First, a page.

Nurturing Jewish Culinary Traditions in Lithuania

Photo courtesy Laurina Todesaite
Photo courtesy Laurina Todesaite

By Liam Hoare
eJewish Philanthropy

“What do Japanese people eat?” Laurina Todesaite asked me. “Sushi,” I ventured, having made the mistake of asking her why exactly she thinks Jewish food is so important. “What do Italians eat?” “Pizza.” (Please excuse my simplistic and possibility offensive answers.) “What do French people eat?” “Breads and baguettes.” “And Jews?” she enquired. There, I paused, for this seemed like a much more complicated question. I decided to go with a safe option: bagels and lox.

Perhaps I only said this because Todesaite and I were meeting in a bagel shop. Beigelistai is located next door to the headquarters of the official Jewish community in Vilnius, and is the first Jewish-owned, Jewish-run bagel place in the Lithuanian capital to open since the fall of communism (or, at least the first one making edible bagels, Todesaite said). As it turned out, then, there couldn’t have been a more appropriate place to meet someone so actively concerned with the future of Jewish culinary traditions in Lithuania as Todesaite – I suppose that’s why she chose it.

Todesaite was born in Vilnius into a family of restaurateurs, when Lithuania was still part of the Soviet Union. After the collapse of communism, like many Lithuanian Jews she left and immigrated to Israel, where she studied sociology and education at the University of Haifa and worked in the world of corporate sales and negotiation. Once Lithuania joined the European Union in 2004, however, she returned, where outside of her day job she is an active volunteer in the Lithuanian Jewish community.

Todesaite currently runs two projects. The first is called Eat&Travel, a food and travel blog in English that encompasses the best of both spheres from Israel, Lithuania, and around the world. The other is something called #CookJewishBeJewish, which takes the form of masterclasses in Jewish cooking. “I live from project to project,” she said, “and in between I travel, I meet people. I’m a Limmud activist,” an ambassador from Lithuania to the first European Limmud for Russian-speaking Jewry.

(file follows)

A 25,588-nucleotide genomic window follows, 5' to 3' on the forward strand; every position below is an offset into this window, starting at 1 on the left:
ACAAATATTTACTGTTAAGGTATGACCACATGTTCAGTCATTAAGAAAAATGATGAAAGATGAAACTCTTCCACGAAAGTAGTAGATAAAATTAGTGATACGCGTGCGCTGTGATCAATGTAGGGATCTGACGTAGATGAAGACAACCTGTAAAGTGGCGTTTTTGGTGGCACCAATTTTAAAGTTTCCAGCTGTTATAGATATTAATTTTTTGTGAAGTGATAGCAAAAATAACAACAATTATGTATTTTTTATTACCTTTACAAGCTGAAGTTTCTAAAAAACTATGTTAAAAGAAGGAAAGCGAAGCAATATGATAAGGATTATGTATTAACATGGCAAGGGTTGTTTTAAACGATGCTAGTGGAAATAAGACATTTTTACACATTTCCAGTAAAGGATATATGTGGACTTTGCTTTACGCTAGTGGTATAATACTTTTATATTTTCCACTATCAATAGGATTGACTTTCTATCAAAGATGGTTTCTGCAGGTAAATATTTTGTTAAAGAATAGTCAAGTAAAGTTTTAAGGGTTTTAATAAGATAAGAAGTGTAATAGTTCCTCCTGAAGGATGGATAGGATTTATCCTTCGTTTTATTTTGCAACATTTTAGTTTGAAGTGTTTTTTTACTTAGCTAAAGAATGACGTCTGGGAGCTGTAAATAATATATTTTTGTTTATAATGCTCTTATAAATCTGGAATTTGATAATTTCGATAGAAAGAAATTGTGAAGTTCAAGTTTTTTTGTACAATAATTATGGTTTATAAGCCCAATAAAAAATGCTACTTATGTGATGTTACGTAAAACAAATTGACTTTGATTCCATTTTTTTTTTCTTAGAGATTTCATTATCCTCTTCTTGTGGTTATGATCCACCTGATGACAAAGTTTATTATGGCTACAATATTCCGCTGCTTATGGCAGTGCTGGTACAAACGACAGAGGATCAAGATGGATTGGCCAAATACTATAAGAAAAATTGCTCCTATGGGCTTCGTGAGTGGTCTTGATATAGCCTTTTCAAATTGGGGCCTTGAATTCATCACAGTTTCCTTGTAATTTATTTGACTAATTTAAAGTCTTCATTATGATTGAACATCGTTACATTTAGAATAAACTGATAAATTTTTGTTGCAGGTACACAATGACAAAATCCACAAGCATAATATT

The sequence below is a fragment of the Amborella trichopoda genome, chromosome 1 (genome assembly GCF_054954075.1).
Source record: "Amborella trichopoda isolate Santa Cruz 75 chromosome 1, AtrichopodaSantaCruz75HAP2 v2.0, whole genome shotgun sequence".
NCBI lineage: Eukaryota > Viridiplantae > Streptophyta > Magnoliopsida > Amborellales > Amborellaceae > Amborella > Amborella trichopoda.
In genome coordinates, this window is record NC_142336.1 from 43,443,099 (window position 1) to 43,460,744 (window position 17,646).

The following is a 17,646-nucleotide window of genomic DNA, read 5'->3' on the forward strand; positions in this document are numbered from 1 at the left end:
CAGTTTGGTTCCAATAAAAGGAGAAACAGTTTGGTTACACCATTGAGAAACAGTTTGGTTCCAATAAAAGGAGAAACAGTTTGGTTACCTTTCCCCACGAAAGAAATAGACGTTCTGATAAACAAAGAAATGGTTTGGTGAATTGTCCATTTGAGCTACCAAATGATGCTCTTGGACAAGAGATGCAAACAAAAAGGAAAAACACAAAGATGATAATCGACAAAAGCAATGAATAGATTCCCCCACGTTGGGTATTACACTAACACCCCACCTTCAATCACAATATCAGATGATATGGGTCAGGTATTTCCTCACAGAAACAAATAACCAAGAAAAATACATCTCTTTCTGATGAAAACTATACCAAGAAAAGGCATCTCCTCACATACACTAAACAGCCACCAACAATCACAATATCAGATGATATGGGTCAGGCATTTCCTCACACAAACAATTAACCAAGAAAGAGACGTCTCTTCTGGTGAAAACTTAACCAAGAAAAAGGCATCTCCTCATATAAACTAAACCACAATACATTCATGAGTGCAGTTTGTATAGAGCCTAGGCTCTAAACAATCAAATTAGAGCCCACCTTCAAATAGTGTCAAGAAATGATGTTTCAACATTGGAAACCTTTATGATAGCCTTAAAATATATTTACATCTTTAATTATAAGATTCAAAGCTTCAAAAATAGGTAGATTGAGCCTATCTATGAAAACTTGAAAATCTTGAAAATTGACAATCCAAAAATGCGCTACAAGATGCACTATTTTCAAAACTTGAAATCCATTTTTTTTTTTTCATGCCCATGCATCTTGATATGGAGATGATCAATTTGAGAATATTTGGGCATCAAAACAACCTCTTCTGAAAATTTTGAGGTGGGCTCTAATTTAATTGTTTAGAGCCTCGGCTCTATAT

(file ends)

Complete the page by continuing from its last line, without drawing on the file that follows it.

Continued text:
The idea behind #CookJewishBeJewish is that, “in order to bring the Jewish spirit into the home,” Todesaite said, it is vitally important for contemporary Jews to learn the culinary traditions of their grandparents and great-grandparents. Lithuania, she explained, experienced a kind of double erasure: first, the Holocaust; second, the Soviet experience. These two historic periods transformed Lithuanian Jewry into a small, secular community. The traditions and ways of the kitchen, present in the few remaining Holocaust survivors, were neglected under Soviet rule and not passed onto their children. Third-generation Holocaust survivors, then, must learn about Jewish food another way – and Todesaite believes #CookJewishBeJewish can be important in this way.

“The heritage is ours to look after,” she said. She started a little over a year ago, celebrating the holidays with her close friends – Purim, Rosh Hashanah, and so on – and due to demand gradually grew to the point where it was necessary to make the events public and take it outside the home. These events include Jews and Lithuanians “in order to create a dialogue” between the two peoples that isn’t simply about “bad things like the Holocaust. I want people to understand the cultures that we live in, next door to each other,” Todesaite said.

One of their most recent events was a Passover Seder (put on with the support from the Schusterman Foundation). For this, Todesaite created what she supposed was the first Haggadah in Lithuanian (for the lingua franca of the Jewish community in Lithuania is Russian), such that all participants comprehend and follow along. For Shavuot, Todesaite organized a make-it-yourself milky brunch, involving hot cheese or potato burek, a freshly chopped Israeli salad, soft-boiled eggs, and for dessert a creamy strawberry cake served with tea or coffee.

On the side, Todesaite makes her own hummus, as part of wider campaign about tolerance that she quietly runs. “Hummus is an Arabic food” but it’s part of the Israeli palate, she said. “If Israel can use Arabic food as their calling card, to present the country” to the rest of the world, then Todesaite can promote hummus as an Israeli or Jewish food to the wider Lithuanian public in order to increase their understanding of both Judaism and Israeli culture. The same can be said of the bagel place where we met. Previous Jewish- or Israeli-run restaurants in Vilnius advertised themselves as Lebanese or Turkish; “now they have finally opened a Jewish place,” Beigelistai, available to all.